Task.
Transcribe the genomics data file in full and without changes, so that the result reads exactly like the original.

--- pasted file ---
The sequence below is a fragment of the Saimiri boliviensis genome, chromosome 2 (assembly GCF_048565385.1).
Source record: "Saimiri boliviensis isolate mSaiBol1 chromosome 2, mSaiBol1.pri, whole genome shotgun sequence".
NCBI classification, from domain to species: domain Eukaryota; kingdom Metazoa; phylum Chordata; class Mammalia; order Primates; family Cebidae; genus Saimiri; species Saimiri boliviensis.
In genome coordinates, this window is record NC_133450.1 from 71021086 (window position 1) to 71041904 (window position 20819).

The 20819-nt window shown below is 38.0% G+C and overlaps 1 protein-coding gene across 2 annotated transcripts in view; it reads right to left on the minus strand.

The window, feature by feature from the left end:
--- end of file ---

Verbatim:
The sequence below is a fragment of the Saimiri boliviensis genome, chromosome 2 (assembly GCF_048565385.1).
Source record: "Saimiri boliviensis isolate mSaiBol1 chromosome 2, mSaiBol1.pri, whole genome shotgun sequence".
NCBI classification, from domain to species: domain Eukaryota; kingdom Metazoa; phylum Chordata; class Mammalia; order Primates; family Cebidae; genus Saimiri; species Saimiri boliviensis.
In genome coordinates, this window is record NC_133450.1 from 71021086 (window position 1) to 71041904 (window position 20819).

The 20819-nt window shown below is 38.0% G+C and overlaps 1 protein-coding gene across 2 annotated transcripts in view; it reads right to left on the minus strand.

The window, feature by feature from the left end: